Chiropractics Can Naturally Lower Blood Pressure

Filed Under: Chiropractic, Heart Health

Chiropractics Can Naturally Lower Blood Pressure

I just wanted to advise you that the adjustment that your chiropractor gave me resulted in naturally lowering my blood pressure from a high of 160/90 to 108/68. This is the lowest reading I have had since I was in the Air Force over 50 years ago. The overall treatment at the clinic has increased my energy level from a 4 to a 9 on a scale of 1–10. — J.B., Osprey, FL

Thanks for your feedback, J.B. Roughly 75 million Americans have hypertension, and many of them take drugs such as diuretics, beta blockers, calcium channel blockers and the like. But medication should not be the frontline defense, especially when safer, equally effective therapies exist that can naturally lower blood pressure. One of them is chiropractic.

As I wrote back in a 2006 issue of Health & Healing, the idea that chiropractic manipulation can naturally lower blood pressure had been floating around for more than 20 years when a groundbreaking clinical trial confirmed it.

Study Shows Lower Blood Pressure Results

In the study, presented at the annual meeting of the American Society of Hypertension, 50 patients with blood pressure greater than 140/90 were divided into two groups and treated with either a realignment procedure of the atlas (the top cervical vertebra) or a placebo adjustment.

Improvements were seen in the treatment group in just three weeks. After eight weeks, the systolic pressure averaged less than 130, while the placebo group’s blood pressure remained unchanged.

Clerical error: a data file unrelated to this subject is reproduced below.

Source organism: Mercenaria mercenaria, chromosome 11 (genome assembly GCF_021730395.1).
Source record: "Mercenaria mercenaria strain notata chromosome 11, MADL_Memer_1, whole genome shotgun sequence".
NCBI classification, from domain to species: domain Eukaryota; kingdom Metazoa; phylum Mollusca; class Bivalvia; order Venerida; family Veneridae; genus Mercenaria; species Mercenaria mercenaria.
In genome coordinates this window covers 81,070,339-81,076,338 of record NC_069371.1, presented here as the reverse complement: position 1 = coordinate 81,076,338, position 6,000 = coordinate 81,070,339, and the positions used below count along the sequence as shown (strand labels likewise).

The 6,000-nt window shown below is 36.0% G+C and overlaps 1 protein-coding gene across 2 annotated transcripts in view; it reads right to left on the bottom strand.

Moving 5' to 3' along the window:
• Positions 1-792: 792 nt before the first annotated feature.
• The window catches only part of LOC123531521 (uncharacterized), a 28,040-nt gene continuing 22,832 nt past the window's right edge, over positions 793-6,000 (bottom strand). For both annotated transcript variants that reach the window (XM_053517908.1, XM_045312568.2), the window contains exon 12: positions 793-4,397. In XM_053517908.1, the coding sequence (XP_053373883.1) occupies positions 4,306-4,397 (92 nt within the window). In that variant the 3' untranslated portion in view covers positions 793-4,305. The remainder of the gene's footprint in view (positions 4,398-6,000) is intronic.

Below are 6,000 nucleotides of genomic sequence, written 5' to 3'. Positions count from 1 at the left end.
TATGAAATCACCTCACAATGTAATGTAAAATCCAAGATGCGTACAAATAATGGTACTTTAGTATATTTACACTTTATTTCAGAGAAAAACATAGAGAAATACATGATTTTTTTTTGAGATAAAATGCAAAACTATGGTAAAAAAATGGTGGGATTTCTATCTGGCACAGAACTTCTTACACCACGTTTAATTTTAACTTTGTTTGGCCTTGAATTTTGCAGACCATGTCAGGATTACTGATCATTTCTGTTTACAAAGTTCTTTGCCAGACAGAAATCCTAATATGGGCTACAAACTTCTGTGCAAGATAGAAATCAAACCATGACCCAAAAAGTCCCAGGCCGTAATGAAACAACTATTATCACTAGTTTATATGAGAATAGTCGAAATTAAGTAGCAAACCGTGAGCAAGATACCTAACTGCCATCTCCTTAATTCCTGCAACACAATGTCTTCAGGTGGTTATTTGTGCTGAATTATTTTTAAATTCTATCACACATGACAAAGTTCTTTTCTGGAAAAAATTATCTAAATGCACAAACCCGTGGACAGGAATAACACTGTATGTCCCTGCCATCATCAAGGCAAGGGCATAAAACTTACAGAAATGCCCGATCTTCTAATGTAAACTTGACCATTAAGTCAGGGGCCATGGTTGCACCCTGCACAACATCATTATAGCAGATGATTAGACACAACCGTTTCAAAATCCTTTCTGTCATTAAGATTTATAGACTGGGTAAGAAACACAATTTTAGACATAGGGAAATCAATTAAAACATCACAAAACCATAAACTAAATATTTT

Since I wrote about this study, I’ve had a handful of letters similar to J.B.’s. If you have hypertension, it’s certainly worth talking to a chiropractor about this adjustment. Let me know if it naturally lowers your blood pressure. — JW

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DISCLAIMER: The content of is offered on an informational basis only, and is not intended to be a substitute for professional medical advice, diagnosis, or treatment. Always seek the guidance of a qualified health provider before making any adjustment to a medication or treatment you are currently using, and/or starting any new medication or treatment. All recommendations are "generally informational" and not specifically applicable to any individual's medical problems, concerns and/or needs.

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